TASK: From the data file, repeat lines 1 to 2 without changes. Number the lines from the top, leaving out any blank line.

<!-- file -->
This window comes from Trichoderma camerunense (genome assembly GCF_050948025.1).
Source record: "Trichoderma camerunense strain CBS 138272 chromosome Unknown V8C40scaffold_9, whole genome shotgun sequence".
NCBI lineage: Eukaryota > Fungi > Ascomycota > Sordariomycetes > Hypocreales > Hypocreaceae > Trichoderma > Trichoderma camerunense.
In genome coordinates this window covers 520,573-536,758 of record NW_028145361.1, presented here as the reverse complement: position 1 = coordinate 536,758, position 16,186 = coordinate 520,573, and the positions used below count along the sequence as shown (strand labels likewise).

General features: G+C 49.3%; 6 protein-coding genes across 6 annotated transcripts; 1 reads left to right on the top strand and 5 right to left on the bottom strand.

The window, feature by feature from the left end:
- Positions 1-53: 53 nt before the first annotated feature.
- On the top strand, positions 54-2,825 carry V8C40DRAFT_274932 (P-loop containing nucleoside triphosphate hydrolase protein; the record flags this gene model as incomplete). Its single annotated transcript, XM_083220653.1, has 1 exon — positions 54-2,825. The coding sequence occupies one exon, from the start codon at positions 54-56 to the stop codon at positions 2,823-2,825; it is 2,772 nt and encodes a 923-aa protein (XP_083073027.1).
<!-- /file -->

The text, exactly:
This window comes from Trichoderma camerunense (genome assembly GCF_050948025.1).
Source record: "Trichoderma camerunense strain CBS 138272 chromosome Unknown V8C40scaffold_9, whole genome shotgun sequence".